Wing Commander Krishnamurthy, IAF officer remembers Pakistan’s Surrender in 1971

By Jayanta Bhattacharya

Pakistan laid down arms in surrender before the Indian Army on December 16, 1971. The historic event is famously caught in a photograph depicting Lt Gen AAK Niazi of Pakistan signing the Instrument of Surrender under the supervision of a victorious Lt Gen J S Aurora. Veteran newscaster Surojit Sen of All India Radio is also seen holding a microphone to capture the momentous day.

Standing in the back are Vice Admiral Nilakanta Krishnan, Air Marshal Hari Chand Dewan, Lt Gen Sagat Singh, Maj Gen JFR Jacob, among others.

Wait… who is that young officer peeping over Major Gen Jacob’s shoulder? It’s (then) Flying Officer SS Krishnamurthy, then a helicopter pilot. He is now 78.

Imagine me being featured by the photographer out of hundreds of thousands of military, paramilitary, and civil society members who fought in the war,” he laughed, recalling the moment.

His Squadron was then stationed in Silchar, Assam. The officer has since retired as Wing Commander. His unit played an important role in airlifting soldiers and equipment. It also carried out Special Helicopter Borne Operation for troops to cross the various rivers – including the mighty Meghna – and rivulets that criss-cross Bangladesh.

On the historic day, December 16 (1971), his Squadron reached Dhaka on the occasion of the signing of the Instrument of Surrender. “It was the second big surrender in the history of the world after World War-II,” he recounted.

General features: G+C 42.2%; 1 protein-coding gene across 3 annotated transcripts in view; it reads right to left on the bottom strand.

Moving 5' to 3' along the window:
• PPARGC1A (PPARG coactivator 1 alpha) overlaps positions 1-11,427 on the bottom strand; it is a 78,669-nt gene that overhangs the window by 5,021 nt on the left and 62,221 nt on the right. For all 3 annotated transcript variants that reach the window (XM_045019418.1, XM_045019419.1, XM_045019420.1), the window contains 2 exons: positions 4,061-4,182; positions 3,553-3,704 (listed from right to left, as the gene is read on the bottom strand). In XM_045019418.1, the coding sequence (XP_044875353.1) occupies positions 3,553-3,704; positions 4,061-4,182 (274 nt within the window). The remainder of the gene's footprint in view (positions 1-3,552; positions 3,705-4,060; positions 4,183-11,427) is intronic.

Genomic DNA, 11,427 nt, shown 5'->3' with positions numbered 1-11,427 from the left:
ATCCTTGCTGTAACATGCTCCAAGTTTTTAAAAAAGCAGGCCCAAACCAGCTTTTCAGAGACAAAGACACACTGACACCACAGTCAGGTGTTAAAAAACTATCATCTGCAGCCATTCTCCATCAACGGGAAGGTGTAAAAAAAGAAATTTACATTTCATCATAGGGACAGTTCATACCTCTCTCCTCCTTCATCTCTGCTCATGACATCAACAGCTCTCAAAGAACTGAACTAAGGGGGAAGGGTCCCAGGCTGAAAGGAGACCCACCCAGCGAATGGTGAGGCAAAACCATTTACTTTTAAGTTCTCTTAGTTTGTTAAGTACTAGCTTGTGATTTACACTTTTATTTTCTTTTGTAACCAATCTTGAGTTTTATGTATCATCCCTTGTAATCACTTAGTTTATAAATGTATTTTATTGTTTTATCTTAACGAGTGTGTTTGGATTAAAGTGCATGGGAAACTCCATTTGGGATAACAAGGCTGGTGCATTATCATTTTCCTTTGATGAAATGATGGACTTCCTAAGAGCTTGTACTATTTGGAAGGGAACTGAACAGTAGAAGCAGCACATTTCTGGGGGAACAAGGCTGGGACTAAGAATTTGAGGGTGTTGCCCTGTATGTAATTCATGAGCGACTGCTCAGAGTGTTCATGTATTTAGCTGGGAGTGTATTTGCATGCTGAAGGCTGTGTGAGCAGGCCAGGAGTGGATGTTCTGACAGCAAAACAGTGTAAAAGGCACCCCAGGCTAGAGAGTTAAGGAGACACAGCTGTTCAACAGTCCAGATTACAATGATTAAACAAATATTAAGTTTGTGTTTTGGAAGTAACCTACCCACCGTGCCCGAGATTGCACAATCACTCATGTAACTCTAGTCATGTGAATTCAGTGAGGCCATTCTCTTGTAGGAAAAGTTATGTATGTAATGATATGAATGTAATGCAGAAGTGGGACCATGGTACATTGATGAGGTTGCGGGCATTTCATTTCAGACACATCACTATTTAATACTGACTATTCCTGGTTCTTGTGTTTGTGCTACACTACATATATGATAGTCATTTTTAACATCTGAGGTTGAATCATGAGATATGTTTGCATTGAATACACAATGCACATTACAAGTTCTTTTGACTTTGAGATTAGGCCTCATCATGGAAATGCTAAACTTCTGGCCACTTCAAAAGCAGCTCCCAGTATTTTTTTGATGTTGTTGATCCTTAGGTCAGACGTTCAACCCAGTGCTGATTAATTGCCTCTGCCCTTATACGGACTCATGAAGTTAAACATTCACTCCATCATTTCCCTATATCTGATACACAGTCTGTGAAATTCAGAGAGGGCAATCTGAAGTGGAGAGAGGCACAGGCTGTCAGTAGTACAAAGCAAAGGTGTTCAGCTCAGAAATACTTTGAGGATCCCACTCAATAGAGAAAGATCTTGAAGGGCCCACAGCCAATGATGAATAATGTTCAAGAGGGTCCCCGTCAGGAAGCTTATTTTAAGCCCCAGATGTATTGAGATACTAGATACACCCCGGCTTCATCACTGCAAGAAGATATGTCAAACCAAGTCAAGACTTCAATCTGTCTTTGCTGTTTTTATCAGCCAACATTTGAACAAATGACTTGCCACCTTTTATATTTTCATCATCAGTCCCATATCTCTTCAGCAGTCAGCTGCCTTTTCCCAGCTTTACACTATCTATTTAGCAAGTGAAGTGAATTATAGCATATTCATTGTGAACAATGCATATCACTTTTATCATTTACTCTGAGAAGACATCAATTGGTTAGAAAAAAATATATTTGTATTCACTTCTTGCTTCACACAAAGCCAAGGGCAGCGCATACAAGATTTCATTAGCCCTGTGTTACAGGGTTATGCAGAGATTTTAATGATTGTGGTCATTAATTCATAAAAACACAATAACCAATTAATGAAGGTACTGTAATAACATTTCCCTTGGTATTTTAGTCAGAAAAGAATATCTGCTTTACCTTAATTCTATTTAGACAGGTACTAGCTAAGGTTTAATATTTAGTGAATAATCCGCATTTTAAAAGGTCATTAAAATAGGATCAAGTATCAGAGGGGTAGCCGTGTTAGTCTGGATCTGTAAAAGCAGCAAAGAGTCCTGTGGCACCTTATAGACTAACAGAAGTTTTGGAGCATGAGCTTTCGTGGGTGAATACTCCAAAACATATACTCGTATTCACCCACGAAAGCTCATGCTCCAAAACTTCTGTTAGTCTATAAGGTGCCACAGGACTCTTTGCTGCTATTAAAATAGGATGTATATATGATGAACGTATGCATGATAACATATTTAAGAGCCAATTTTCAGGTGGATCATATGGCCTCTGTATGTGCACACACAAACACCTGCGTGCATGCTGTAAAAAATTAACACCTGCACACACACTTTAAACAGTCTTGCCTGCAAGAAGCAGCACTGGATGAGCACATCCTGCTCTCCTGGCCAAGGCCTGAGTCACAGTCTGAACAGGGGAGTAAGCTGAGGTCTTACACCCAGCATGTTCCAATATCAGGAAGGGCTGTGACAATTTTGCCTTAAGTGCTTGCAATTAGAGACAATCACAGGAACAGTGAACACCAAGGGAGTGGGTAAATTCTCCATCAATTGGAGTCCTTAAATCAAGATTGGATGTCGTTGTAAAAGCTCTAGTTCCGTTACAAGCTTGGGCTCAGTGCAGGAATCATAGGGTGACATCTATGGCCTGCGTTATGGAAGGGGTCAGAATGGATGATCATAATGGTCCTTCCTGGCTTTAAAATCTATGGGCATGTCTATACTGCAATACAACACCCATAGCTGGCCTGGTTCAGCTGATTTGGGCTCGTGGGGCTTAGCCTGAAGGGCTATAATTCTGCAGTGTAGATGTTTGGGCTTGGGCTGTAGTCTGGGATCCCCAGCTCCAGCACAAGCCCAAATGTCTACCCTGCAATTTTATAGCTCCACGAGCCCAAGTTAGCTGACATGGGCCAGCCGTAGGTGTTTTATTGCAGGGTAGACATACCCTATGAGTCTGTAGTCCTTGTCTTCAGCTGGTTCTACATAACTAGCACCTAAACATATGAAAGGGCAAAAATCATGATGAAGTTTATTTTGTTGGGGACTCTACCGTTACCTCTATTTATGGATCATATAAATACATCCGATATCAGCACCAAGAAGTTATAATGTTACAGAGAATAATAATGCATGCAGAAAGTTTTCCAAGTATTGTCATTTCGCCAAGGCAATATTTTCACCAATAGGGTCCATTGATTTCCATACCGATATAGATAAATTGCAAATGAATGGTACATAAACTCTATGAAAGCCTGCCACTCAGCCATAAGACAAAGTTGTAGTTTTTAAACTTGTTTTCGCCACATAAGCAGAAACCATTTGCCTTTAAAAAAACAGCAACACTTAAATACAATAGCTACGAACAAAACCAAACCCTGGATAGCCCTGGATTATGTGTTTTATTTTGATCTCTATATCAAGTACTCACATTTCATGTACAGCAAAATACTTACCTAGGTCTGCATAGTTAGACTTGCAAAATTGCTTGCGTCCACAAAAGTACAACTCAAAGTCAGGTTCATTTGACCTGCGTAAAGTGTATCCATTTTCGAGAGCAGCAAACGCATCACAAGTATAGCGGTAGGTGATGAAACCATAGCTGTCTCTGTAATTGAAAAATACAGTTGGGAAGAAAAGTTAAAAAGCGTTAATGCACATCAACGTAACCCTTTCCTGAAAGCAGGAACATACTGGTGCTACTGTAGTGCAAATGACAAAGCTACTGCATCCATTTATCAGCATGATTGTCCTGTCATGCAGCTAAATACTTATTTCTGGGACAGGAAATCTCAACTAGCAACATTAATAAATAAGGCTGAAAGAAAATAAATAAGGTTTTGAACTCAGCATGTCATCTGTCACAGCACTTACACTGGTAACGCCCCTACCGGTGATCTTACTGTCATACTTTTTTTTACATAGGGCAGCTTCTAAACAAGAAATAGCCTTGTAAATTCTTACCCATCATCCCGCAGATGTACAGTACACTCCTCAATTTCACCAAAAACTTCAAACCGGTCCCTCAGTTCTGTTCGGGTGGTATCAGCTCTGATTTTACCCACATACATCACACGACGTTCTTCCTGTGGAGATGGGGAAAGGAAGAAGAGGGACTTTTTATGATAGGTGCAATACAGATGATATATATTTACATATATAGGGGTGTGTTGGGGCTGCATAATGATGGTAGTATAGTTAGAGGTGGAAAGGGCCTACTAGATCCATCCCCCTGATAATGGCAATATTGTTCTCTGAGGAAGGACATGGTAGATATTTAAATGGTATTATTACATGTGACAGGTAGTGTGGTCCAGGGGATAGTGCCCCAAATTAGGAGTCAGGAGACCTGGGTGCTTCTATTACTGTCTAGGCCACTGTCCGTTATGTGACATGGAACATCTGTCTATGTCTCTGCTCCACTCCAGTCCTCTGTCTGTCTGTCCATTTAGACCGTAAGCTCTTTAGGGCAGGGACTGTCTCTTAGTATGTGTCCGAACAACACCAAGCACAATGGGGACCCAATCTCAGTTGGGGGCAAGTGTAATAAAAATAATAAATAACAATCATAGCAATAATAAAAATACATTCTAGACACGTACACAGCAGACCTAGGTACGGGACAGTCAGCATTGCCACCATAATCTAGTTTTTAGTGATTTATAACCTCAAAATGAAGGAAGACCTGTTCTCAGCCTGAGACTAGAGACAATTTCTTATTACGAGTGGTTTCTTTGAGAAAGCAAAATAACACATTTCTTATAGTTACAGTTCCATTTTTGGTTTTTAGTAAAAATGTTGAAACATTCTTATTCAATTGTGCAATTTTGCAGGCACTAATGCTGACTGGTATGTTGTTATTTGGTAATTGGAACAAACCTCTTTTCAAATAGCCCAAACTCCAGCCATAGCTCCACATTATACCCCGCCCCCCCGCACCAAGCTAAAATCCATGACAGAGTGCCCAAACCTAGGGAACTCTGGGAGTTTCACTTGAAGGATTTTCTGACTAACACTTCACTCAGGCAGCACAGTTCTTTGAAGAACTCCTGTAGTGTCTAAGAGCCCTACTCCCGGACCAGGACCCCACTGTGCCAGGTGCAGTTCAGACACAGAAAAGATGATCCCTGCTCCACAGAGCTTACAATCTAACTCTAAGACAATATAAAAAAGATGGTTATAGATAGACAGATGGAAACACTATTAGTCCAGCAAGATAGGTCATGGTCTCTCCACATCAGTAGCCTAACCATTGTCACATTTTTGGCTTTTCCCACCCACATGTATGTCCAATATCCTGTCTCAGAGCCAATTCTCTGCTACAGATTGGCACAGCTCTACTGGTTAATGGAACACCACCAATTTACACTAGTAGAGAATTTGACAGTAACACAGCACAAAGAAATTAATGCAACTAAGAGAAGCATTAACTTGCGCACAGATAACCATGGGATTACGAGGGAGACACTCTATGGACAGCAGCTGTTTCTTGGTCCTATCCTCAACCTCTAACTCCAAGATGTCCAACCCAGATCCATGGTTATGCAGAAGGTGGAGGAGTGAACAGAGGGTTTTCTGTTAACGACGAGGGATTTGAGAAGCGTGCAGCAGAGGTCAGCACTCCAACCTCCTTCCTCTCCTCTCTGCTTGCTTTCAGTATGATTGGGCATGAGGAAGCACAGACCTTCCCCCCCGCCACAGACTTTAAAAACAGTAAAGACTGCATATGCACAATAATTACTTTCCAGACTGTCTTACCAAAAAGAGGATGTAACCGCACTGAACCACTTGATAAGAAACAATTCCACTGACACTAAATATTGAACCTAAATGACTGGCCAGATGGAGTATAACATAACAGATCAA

The legendary Field Marshal, then leading the Indian Army as General Sam Manekshaw, had clearly told Pakistan, “You surrender, or we wipe you out”!

India proceeded to take a surrender of 93,000 enemy soldiers and officers as Prisoners of War. We helped create Bangladesh as an independent country, setting partly aside the ‘two-nation’ syndrome,” added the 78-year-old (retired) Wing Commander, now settled in Mumbai.

On June 2, 1968, (then) Pilot Officer Krishnamurthy being Commissioned

Pakistan’s army and its supporting militia is estimated to have butchered hundreds and thousands in Bangladesh (then East Pakistan). And about ten million fled the country to seek refuge in India.

Lt Gen Sagat Singh, who led the 4 Corps from the front, deserves full credit for thinking out of the box. The ‘Leap across Meghna’ was in conjunction with the IAF maestro Group Captain (later Air Vice Marshal) Chandan Singh. Kudos to our IAF who converted ‘Favourable Air Situation’ to ‘Total Air Superiority’. This enabled our ground forces to accelerate the ‘advance to contact’ and achieve total victory with the surrender that followed,” reminiscence Wing Commander Krishnamurthy.

He has been an active aviator whether in war or peace. He has flown to Antarctica as a member of the Indian scientific expedition and provided logistic support to scientists. He coordinated five more similar expeditions from Air Headquarters.

Wing Commander Krishnamurthy has specialised in Civil Aviation Security, Flight Safety and Quality (ISO) and worked hands on in several companies and carried out audits.

He has also been to Kailash and Manasarovar, ferrying the pilgrims. Not one to hang up his boots his service years with the Air Force, he has been flying in civilian life too.

A witness to the vagaries of war and the casualty it inflicts, Wing Commander Krishnamurthy and his friends have been contributing to the Artificial Limb Centre, Pune, which caters to injured braves. He has also written a book ‘Through the Rotor Disc’, proceeds from the sale of which go to the Artificial Limb Centre, Pune.

Writer of the article Jayanta Bhattacharya is a Delhi-based journalist who has covered East and South Asia extensively for well over three decades. He has covered the Afghan conflict on-ground since 1991 and still closely follows ‘The Great Game’. He also writes on political matters, and farmers’ and human interest issues.


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